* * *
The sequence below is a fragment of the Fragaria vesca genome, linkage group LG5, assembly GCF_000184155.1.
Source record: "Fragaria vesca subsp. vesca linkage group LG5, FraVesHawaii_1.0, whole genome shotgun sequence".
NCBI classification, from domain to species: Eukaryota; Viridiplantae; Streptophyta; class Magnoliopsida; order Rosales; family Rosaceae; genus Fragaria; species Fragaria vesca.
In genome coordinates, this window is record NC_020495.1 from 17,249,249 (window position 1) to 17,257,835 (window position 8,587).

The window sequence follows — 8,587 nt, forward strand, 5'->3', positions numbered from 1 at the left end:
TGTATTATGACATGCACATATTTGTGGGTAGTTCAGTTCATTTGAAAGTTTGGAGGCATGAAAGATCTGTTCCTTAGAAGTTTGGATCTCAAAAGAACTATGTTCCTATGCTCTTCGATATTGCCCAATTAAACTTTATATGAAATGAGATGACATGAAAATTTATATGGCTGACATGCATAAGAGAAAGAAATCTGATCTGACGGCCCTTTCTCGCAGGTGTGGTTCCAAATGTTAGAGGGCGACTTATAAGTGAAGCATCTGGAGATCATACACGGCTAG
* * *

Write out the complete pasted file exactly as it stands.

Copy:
The sequence below is a fragment of the Fragaria vesca genome, linkage group LG5, assembly GCF_000184155.1.
Source record: "Fragaria vesca subsp. vesca linkage group LG5, FraVesHawaii_1.0, whole genome shotgun sequence".
NCBI classification, from domain to species: Eukaryota; Viridiplantae; Streptophyta; class Magnoliopsida; order Rosales; family Rosaceae; genus Fragaria; species Fragaria vesca.
In genome coordinates, this window is record NC_020495.1 from 17,249,249 (window position 1) to 17,257,835 (window position 8,587).

The window sequence follows — 8,587 nt, forward strand, 5'->3', positions numbered from 1 at the left end:
TGTATTATGACATGCACATATTTGTGGGTAGTTCAGTTCATTTGAAAGTTTGGAGGCATGAAAGATCTGTTCCTTAGAAGTTTGGATCTCAAAAGAACTATGTTCCTATGCTCTTCGATATTGCCCAATTAAACTTTATATGAAATGAGATGACATGAAAATTTATATGGCTGACATGCATAAGAGAAAGAAATCTGATCTGACGGCCCTTTCTCGCAGGTGTGGTTCCAAATGTTAGAGGGCGACTTATAAGTGAAGCATCTGGAGATCATACACGGCTAG